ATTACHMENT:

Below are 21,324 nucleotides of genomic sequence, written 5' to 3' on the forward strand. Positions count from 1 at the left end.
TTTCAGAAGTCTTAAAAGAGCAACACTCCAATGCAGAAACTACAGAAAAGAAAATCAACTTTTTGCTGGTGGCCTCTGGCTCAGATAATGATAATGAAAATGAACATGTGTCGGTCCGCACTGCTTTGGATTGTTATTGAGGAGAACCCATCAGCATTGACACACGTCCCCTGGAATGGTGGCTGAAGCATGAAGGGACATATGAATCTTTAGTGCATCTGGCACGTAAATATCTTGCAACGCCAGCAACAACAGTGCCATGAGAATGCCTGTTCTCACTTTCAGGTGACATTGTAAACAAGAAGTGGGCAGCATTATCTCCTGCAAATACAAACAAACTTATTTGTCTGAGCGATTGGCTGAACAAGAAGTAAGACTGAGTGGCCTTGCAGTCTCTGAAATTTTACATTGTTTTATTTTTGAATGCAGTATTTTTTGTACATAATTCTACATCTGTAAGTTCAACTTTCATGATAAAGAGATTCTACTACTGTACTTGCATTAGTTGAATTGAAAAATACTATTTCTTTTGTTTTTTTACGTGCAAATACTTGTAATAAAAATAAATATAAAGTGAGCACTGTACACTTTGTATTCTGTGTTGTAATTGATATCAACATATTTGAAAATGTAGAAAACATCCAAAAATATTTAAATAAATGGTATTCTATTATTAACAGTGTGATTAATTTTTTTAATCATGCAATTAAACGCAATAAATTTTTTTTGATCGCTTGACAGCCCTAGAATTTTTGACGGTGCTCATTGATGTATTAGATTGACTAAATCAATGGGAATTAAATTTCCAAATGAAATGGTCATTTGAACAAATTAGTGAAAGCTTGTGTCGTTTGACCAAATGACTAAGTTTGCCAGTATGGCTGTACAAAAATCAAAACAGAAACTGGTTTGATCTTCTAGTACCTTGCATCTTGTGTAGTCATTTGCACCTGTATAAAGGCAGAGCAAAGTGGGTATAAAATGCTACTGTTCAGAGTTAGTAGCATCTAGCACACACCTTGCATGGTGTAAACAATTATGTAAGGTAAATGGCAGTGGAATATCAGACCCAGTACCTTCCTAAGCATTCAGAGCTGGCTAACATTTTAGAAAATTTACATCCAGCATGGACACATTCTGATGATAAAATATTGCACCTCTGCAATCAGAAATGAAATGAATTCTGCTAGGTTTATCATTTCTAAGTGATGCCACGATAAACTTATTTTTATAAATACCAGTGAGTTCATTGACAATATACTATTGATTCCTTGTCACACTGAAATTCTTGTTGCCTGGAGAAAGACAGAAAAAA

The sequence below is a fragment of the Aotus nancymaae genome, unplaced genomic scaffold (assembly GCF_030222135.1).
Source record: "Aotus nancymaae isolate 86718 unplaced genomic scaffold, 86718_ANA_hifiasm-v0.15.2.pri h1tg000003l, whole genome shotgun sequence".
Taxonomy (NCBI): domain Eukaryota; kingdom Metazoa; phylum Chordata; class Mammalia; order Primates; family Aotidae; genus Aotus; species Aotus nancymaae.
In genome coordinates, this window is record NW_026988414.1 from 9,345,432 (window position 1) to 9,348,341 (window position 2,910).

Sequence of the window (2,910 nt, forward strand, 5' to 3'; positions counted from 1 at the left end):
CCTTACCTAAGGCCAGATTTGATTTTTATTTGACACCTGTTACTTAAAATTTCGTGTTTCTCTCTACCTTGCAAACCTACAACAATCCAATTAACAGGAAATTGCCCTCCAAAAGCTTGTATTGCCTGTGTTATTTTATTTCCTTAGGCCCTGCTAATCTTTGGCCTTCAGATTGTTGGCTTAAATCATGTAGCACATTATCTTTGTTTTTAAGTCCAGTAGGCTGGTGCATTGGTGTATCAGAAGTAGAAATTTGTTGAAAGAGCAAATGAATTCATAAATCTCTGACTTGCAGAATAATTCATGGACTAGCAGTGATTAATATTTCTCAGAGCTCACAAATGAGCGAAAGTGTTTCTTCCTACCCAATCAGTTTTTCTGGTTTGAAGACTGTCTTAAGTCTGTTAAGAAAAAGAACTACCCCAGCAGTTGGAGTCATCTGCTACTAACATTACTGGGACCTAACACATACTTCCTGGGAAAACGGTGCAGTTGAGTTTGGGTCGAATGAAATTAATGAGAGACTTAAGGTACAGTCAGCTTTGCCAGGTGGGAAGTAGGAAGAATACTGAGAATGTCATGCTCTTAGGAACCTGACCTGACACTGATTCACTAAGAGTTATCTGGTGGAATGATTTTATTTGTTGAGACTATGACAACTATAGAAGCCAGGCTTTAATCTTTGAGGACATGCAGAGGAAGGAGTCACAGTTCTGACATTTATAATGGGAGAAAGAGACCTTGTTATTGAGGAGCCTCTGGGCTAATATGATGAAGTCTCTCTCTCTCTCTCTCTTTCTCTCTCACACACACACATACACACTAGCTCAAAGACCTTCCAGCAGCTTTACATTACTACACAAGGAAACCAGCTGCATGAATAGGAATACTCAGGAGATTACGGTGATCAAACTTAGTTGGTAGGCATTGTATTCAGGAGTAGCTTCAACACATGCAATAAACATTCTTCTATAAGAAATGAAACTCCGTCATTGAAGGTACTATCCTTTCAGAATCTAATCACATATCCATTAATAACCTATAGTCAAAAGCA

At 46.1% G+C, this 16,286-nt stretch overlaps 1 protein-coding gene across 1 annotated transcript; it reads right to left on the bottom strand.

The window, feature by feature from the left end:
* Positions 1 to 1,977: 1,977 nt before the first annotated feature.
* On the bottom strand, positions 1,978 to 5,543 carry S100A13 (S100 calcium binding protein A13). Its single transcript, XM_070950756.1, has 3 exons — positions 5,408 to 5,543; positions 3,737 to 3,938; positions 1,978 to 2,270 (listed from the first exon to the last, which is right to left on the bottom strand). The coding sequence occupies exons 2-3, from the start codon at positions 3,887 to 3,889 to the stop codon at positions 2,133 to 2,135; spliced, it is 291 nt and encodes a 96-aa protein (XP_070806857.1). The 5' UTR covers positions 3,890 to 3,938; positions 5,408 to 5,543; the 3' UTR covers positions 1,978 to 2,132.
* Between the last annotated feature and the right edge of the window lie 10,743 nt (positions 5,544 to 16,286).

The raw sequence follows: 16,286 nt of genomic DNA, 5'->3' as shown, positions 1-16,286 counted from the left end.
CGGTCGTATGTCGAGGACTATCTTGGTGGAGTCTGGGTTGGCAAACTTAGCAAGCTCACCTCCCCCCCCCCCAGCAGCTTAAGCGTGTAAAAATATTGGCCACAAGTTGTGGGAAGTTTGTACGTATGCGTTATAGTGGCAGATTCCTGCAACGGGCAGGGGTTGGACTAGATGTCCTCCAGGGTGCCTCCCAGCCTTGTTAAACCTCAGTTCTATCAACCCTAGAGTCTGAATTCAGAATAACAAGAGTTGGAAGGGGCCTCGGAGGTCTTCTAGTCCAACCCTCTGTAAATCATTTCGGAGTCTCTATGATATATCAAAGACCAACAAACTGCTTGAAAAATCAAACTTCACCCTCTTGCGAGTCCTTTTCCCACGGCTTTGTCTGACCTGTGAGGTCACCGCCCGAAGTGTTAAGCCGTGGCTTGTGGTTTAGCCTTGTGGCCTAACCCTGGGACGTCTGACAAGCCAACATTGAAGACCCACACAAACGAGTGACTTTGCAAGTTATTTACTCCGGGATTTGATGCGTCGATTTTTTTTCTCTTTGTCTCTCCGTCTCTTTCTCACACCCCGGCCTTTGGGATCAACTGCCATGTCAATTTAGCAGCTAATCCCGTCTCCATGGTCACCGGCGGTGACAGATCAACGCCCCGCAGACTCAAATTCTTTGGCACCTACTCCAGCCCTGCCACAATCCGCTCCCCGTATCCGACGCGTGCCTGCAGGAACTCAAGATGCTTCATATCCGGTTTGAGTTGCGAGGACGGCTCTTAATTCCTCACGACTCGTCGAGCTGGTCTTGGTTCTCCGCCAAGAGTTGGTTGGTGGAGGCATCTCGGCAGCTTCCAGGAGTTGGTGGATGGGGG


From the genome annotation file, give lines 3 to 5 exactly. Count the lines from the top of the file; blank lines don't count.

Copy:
The sequence below is a fragment of the Aotus nancymaae genome, unplaced genomic scaffold (assembly GCF_030222135.1).
Source record: "Aotus nancymaae isolate 86718 unplaced genomic scaffold, 86718_ANA_hifiasm-v0.15.2.pri h1tg000003l, whole genome shotgun sequence".
Taxonomy (NCBI): domain Eukaryota; kingdom Metazoa; phylum Chordata; class Mammalia; order Primates; family Aotidae; genus Aotus; species Aotus nancymaae.